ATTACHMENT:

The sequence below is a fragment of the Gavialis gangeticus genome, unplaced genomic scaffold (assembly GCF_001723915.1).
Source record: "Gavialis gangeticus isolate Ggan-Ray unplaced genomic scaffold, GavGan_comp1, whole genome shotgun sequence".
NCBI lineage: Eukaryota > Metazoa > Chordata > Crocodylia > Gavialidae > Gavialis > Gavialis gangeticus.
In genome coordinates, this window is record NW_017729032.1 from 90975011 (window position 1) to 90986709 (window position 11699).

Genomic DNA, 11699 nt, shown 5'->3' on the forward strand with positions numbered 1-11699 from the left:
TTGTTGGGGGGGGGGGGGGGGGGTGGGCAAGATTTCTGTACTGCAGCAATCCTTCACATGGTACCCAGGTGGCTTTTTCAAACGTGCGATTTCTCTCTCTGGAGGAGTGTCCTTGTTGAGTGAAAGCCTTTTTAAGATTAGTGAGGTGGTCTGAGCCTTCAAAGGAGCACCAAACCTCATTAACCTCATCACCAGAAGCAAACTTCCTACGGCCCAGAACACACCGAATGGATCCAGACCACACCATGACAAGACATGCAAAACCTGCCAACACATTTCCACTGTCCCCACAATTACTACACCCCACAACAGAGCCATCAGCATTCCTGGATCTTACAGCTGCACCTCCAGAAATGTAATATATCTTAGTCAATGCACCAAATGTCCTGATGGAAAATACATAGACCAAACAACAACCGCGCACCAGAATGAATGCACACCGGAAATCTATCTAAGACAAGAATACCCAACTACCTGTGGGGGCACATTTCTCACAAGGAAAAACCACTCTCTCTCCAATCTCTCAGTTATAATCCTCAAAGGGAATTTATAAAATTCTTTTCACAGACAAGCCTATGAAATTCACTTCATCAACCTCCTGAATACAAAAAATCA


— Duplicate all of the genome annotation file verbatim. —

The sequence below is a fragment of the Gavialis gangeticus genome, unplaced genomic scaffold (assembly GCF_001723915.1).
Source record: "Gavialis gangeticus isolate Ggan-Ray unplaced genomic scaffold, GavGan_comp1, whole genome shotgun sequence".
NCBI lineage: Eukaryota > Metazoa > Chordata > Crocodylia > Gavialidae > Gavialis > Gavialis gangeticus.
In genome coordinates, this window is record NW_017729032.1 from 90975011 (window position 1) to 90986709 (window position 11699).

Genomic DNA, 11699 nt, shown 5'->3' on the forward strand with positions numbered 1-11699 from the left:
TTGTTGGGGGGGGGGGGGGGGGGTGGGCAAGATTTCTGTACTGCAGCAATCCTTCACATGGTACCCAGGTGGCTTTTTCAAACGTGCGATTTCTCTCTCTGGAGGAGTGTCCTTGTTGAGTGAAAGCCTTTTTAAGATTAGTGAGGTGGTCTGAGCCTTCAAAGGAGCACCAAACCTCATTAACCTCATCACCAGAAGCAAACTTCCTACGGCCCAGAACACACCGAATGGATCCAGACCACACCATGACAAGACATGCAAAACCTGCCAACACATTTCCACTGTCCCCACAATTACTACACCCCACAACAGAGCCATCAGCATTCCTGGATCTTACAGCTGCACCTCCAGAAATGTAATATATCTTAGTCAATGCACCAAATGTCCTGATGGAAAATACATAGACCAAACAACAACCGCGCACCAGAATGAATGCACACCGGAAATCTATCTAAGACAAGAATACCCAACTACCTGTGGGGGCACATTTCTCACAAGGAAAAACCACTCTCTCTCCAATCTCTCAGTTATAATCCTCAAAGGGAATTTATAAAATTCTTTTCACAGACAAGCCTATGAAATTCACTTCATCAACCTCCTGAATACAAAAAATCA